Snowstorm self-portrait - Feb 8 / Day 39

J and I are getting good at preparing for storms, having had repeated practice over the past few years. Between Irene, Sandy, and now Nemo, we’ve perfected a routine where we check our pantry for provisions, charge our devices, and locate and test our flashlights and battery-powered radio. I’ve learned from experience to post an announcement in each of my online classes explaining that if I should suddenly stop answering email, that means I’ve lost power, Internet connectivity, or both. After having spent the day trying to catch up with online teaching tasks, I’m ready to power down for the night, watching TV coverage of the storm as long as the power holds and listening to the winds howl outside. Tomorrow morning, we’ll see how badly the blizzard has buried us, and we’ll start digging out. Right now, though, we hunker down and wait.

Snowflake sleeps

It’s a good thing Snowflake is an indoor cat, as we’d lose him for sure on a night like this. After a morning of teaser flurries, the snow arrived in earnest around 3 pm and hasn’t let up since. In few hours since I last let Reggie out, we’ve gone from an inch or so dusting to ankle-deep, with the winter-thick sky still falling as flakes.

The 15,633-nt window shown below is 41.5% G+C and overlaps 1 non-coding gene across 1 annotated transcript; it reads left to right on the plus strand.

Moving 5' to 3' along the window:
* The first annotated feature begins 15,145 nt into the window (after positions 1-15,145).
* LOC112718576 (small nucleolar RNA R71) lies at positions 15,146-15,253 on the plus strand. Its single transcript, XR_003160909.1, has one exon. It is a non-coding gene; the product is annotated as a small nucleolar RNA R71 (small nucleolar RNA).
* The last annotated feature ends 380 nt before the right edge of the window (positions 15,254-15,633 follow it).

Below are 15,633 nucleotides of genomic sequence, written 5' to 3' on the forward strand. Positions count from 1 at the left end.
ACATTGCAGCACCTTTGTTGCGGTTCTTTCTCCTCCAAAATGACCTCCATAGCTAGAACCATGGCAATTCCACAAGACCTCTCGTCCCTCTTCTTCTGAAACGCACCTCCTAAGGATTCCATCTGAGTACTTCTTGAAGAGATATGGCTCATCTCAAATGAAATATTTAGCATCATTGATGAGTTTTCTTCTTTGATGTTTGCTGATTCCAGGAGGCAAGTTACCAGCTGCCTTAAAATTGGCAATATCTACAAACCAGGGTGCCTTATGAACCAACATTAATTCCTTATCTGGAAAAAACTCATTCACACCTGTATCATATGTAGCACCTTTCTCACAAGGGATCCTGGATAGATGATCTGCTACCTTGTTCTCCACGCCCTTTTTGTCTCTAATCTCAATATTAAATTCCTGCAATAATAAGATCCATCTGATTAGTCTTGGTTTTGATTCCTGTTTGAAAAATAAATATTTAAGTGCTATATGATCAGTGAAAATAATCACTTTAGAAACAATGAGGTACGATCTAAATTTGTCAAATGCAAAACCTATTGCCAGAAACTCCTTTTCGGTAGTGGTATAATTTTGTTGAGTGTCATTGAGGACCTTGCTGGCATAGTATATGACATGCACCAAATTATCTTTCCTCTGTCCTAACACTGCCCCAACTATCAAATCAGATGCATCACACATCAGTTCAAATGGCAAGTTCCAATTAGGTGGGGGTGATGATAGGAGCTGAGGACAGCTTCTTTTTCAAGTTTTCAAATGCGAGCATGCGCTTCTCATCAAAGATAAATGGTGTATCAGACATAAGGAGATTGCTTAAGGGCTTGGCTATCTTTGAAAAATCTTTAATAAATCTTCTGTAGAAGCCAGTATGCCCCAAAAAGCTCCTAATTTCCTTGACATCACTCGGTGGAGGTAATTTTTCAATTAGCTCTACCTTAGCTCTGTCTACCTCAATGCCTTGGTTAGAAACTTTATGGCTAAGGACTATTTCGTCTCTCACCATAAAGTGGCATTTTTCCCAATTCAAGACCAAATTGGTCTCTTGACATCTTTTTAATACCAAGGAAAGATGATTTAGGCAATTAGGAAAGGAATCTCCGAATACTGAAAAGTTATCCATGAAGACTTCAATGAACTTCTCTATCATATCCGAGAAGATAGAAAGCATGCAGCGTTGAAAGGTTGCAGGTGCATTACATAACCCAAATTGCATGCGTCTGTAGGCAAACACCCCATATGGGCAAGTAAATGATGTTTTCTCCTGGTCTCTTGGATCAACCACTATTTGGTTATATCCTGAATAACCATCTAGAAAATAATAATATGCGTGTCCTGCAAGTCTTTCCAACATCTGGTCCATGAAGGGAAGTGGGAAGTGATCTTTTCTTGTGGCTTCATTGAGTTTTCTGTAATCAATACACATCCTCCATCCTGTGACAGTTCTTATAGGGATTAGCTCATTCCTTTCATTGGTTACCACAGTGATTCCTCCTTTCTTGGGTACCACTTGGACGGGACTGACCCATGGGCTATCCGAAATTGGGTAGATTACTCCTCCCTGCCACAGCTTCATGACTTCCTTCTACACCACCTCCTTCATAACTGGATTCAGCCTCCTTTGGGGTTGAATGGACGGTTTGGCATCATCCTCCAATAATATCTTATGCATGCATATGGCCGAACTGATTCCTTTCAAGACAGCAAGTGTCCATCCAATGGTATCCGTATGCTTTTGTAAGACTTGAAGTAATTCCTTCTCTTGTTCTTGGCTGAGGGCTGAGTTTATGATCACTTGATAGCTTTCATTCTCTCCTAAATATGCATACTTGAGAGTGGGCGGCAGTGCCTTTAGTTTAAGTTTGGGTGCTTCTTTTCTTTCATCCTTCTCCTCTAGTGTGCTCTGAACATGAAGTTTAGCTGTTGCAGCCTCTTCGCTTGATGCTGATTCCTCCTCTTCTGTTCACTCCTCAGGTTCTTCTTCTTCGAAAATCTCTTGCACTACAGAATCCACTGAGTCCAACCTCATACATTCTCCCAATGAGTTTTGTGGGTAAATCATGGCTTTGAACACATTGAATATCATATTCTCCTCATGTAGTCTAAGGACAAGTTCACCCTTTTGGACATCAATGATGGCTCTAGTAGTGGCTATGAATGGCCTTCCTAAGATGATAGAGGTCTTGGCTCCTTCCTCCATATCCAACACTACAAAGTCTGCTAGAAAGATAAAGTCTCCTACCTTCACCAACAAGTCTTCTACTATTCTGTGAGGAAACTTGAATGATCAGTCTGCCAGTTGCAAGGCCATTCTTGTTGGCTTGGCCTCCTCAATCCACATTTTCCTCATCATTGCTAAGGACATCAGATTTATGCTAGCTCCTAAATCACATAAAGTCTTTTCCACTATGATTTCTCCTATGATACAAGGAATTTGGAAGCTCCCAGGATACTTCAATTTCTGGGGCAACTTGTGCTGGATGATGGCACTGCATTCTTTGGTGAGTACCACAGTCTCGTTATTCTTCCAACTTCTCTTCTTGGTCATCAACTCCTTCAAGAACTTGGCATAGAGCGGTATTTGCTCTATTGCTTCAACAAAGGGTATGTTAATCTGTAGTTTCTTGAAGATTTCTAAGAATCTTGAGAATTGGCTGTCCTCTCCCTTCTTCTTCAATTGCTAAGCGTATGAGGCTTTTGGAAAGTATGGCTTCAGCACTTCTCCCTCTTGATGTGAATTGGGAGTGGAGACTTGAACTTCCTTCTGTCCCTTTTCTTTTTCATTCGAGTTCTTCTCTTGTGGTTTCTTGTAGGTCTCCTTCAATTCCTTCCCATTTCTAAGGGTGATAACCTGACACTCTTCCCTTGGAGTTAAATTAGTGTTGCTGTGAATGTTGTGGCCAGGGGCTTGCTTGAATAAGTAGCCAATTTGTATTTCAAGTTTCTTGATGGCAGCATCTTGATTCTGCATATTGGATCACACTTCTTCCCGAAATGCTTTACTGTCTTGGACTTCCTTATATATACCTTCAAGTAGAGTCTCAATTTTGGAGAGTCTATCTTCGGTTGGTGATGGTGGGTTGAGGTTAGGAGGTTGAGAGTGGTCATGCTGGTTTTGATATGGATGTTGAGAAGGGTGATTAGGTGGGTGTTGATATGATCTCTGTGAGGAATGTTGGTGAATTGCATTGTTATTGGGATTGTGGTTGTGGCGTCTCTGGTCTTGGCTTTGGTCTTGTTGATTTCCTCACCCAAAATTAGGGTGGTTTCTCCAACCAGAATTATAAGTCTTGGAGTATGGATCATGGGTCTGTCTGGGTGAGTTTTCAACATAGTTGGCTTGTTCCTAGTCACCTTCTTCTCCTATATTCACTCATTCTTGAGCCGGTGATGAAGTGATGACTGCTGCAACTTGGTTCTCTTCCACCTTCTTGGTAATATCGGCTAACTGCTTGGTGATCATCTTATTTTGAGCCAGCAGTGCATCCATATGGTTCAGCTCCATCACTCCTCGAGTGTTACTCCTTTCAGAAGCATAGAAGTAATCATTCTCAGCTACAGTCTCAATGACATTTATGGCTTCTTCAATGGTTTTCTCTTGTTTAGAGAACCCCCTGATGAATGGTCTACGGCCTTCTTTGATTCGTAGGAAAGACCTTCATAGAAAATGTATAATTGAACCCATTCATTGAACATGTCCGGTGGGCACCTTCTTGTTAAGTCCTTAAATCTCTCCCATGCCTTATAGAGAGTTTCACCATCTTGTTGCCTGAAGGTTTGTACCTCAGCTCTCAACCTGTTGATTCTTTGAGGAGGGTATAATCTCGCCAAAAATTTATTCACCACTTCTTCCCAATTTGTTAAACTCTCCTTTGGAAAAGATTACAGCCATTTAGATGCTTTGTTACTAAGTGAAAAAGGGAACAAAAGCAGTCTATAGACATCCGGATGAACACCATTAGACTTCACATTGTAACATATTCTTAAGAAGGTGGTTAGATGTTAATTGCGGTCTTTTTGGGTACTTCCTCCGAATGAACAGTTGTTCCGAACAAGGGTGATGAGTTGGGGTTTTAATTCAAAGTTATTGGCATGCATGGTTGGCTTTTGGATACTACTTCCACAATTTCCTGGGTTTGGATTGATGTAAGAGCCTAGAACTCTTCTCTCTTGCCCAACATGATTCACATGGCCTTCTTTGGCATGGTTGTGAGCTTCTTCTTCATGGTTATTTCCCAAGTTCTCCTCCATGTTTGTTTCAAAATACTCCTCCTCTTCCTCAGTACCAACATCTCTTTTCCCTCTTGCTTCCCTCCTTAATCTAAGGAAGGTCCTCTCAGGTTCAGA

Snowflake resting

They say it will snow all night, and we’ll wake up with as many as 20 inches: nearly two feet! J had the foresight to bring the snow blower, which we usually store in the garage, onto our screened back porch so tomorrow morning, he’ll be able to blow a path from our back door to the backyard dog-pen, which is as far as we’re planning to venture.

Around noon, before the worst of the snow started, J and I walked to our neighborhood deli for lunch, and on the way home we stopped at our local market for a few ingredients for tonight’s dinner: anything to avoid the panicked crowds at the supermarket buying emergency milk, eggs, and bread. At the market, there was no sign of panic, just a handful of shoppers buying random Sunday essentials, like the men in line ahead of us, who bought a six-pack of beer, a jar of nacho cheese, and a jug of milk: enough to last them through this afternoon’s Patriots’ game and beyond. Even in the face of a winter emergency, you have to keep your priorities straight.